Wednesday, February 8, 2012

Know-How and Why

Science education needs to focus on the process, on mathematical modeling, on how to obtain results, instead of simply results themselves. There is some improvement in this regard, but the old approach and culture still persists. Even the greats of teaching were not immune to this problem; The Feynman Lectures on Physics is mostly about results rather than the process used to obtain those results. The real gold is in the process, the results can change. In Genius we read at a young age Feynman reached a point when he could model pretty much anything he wanted, he'd run around asking people for problems to model, and finally found one;
No one had ever analyzed the behavior of light passing through a parade of mostly transparent films thinner than a single wavelength [..] A few days later Feynman returned with the solution: a formula summing an infinite series of reflections back and forth from the inner surfaces of the coatings. He showed how the combinations of refraction and reflection would affect the phase of the light, changing its color. Using Feynman’s theory and many hours on the Marchant calculator, Cutler also found a way to make the color filters his professors wanted. Developing a theory for reflection by multiple-layer thin films was not so different for Feynman from math team in the now distant past of Far Rockaway [his childhood home]. He could see, or feel, the intertwined infinities of the problem, the beam of light resonating back and forth between the pair of surfaces, and then the next pair, and so on, and he had a giant mental kit bag of formulas to try out.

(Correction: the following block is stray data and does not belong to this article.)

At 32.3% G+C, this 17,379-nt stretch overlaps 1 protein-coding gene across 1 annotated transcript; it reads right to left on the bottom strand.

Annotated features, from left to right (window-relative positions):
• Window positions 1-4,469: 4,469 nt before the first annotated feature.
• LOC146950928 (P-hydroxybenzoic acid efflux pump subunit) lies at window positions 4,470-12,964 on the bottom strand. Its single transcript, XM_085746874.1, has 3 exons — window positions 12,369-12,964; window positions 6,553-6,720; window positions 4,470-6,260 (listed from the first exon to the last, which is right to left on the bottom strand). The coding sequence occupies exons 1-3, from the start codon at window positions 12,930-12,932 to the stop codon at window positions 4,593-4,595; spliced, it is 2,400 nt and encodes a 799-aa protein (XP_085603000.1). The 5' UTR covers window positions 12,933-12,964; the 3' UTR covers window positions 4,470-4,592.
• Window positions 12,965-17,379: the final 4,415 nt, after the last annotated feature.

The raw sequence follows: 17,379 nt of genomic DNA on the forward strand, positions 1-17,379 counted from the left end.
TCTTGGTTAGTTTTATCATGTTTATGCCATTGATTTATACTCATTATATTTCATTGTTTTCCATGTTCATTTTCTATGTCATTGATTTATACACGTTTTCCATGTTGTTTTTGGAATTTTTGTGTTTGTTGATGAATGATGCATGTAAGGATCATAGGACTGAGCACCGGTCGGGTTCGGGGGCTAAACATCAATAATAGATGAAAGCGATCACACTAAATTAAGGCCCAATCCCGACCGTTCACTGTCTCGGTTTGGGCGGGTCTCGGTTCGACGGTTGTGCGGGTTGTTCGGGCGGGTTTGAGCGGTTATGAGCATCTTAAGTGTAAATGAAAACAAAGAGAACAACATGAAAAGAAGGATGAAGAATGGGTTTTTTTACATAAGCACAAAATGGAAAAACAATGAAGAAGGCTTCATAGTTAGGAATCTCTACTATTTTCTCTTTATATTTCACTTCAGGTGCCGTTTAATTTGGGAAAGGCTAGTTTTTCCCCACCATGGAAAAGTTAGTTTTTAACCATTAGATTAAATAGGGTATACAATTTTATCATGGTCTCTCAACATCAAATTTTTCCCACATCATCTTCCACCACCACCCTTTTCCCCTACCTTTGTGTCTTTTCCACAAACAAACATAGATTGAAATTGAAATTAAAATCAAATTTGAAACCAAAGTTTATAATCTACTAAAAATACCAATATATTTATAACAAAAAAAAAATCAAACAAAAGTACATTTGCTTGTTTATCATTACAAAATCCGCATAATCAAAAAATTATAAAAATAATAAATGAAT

Representing functions are sums of infinite series is a deeply theoretical subject whose research was inspired by physics, beautiful mathematics. Tranmission of such "mental kit of formulas [or equalities, inequalities, theories, representations, etc]" should be the goal of education, not simply dropping a finished product / formula F = ma in a kid's lap, and have him / her solve mechanical problems one after another.

Work, etc

(New way is too slow) An interesting article: says "simply having the option to decline a task has been shown to boost productivity ...